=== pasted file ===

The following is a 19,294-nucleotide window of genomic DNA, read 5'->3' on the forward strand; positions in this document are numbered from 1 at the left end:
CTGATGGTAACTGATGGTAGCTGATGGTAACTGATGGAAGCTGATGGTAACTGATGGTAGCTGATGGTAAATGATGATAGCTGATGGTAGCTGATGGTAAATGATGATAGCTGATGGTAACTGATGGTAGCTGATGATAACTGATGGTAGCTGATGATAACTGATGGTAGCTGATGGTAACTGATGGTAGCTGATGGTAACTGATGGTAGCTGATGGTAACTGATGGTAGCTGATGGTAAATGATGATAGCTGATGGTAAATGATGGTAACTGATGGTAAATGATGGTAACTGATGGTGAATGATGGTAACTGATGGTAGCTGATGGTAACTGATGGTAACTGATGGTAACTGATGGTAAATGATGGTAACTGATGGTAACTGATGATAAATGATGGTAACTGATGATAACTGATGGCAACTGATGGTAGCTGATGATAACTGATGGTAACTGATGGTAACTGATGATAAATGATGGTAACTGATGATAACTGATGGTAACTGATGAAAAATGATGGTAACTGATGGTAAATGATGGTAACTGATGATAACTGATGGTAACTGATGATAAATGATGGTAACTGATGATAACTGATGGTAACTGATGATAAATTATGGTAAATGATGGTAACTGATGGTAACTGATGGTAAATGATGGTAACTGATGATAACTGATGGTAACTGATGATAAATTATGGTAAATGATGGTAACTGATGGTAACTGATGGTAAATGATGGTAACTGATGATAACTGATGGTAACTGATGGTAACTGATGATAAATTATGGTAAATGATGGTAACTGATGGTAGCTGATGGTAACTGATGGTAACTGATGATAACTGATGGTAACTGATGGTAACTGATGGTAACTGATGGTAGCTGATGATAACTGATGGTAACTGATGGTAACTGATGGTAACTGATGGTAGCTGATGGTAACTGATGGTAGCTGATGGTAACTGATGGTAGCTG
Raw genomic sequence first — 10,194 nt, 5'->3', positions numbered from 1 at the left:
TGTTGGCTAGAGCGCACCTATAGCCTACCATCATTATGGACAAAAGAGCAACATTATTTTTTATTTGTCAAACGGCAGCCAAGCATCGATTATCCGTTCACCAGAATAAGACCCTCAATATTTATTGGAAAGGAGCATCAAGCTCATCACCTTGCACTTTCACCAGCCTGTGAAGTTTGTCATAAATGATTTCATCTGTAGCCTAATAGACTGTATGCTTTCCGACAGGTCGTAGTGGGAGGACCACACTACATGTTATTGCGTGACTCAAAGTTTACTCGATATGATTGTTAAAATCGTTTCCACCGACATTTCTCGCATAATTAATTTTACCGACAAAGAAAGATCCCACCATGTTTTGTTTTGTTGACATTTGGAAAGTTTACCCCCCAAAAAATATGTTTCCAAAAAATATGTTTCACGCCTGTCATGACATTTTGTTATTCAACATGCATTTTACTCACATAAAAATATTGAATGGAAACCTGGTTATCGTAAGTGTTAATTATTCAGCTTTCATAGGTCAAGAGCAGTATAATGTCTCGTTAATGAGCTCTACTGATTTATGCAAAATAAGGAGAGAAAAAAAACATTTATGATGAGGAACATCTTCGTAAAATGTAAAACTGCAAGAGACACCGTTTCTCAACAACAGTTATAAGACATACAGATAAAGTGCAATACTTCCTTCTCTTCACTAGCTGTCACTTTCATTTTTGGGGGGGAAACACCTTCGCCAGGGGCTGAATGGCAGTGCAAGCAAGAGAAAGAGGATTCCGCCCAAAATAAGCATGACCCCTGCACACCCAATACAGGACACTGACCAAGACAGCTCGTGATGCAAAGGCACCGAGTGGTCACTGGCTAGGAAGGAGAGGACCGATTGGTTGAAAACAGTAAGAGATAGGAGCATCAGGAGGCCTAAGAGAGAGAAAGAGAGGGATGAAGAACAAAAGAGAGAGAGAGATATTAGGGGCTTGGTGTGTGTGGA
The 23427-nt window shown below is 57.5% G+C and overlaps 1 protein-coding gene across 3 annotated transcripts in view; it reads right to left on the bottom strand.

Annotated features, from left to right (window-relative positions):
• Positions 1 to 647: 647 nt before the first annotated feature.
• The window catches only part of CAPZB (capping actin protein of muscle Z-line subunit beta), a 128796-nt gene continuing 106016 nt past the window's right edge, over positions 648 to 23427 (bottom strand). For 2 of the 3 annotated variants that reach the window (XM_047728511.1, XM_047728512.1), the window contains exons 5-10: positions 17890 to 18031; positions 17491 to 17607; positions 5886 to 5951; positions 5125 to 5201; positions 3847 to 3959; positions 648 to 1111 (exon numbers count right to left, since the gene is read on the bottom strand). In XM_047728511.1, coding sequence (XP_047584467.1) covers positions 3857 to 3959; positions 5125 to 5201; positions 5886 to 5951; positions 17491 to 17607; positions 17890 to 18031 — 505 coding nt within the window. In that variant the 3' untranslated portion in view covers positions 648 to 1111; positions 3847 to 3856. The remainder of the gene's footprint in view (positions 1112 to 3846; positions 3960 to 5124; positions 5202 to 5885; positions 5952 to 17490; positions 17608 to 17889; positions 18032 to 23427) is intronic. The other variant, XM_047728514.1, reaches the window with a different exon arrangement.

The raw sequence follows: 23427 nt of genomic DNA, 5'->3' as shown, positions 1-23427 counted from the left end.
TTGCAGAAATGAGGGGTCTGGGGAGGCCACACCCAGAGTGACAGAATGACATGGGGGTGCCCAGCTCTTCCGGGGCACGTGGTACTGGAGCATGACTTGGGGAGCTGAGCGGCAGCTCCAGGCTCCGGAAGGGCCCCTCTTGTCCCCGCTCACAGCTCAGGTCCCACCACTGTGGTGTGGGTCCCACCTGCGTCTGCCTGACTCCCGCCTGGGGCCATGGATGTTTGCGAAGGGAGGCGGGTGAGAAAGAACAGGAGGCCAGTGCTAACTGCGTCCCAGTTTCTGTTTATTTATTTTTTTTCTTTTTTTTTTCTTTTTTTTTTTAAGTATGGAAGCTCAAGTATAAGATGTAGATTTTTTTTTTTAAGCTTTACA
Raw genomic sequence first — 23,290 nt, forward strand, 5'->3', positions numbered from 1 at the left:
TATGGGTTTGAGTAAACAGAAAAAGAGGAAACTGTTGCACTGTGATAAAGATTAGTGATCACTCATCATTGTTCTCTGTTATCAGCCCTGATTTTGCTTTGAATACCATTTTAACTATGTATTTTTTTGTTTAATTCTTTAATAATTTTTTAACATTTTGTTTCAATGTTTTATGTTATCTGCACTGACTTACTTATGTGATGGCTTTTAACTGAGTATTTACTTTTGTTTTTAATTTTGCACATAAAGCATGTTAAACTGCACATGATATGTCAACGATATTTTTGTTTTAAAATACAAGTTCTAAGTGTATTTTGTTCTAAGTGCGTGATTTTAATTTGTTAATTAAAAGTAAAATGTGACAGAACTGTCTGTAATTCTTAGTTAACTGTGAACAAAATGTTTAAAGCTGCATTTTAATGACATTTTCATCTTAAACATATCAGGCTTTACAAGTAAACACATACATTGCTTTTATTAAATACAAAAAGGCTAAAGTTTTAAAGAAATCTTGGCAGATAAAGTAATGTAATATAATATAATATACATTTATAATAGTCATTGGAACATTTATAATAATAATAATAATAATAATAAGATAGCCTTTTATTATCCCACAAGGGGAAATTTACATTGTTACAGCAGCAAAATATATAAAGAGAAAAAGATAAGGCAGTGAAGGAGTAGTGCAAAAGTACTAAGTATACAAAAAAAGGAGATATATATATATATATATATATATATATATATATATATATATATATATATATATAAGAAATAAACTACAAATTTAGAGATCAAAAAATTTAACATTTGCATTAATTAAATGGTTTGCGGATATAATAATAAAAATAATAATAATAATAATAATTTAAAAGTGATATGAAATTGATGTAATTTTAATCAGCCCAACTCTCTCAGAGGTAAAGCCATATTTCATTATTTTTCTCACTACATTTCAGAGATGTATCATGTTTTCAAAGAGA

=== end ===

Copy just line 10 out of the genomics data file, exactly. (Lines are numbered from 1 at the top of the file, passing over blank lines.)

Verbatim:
TTGCAGAAATGAGGGGTCTGGGGAGGCCACACCCAGAGTGACAGAATGACATGGGGGTGCCCAGCTCTTCCGGGGCACGTGGTACTGGAGCATGACTTGGGGAGCTGAGCGGCAGCTCCAGGCTCCGGAAGGGCCCCTCTTGTCCCCGCTCACAGCTCAGGTCCCACCACTGTGGTGTGGGTCCCACCTGCGTCTGCCTGACTCCCGCCTGGGGCCATGGATGTTTGCGAAGGGAGGCGGGTGAGAAAGAACAGGAGGCCAGTGCTAACTGCGTCCCAGTTTCTGTTTATTTATTTTTTTTCTTTTTTTTTTCTTTTTTTTTTTAAGTATGGAAGCTCAAGTATAAGATGTAGATTTTTTTTTTTAAGCTTTACA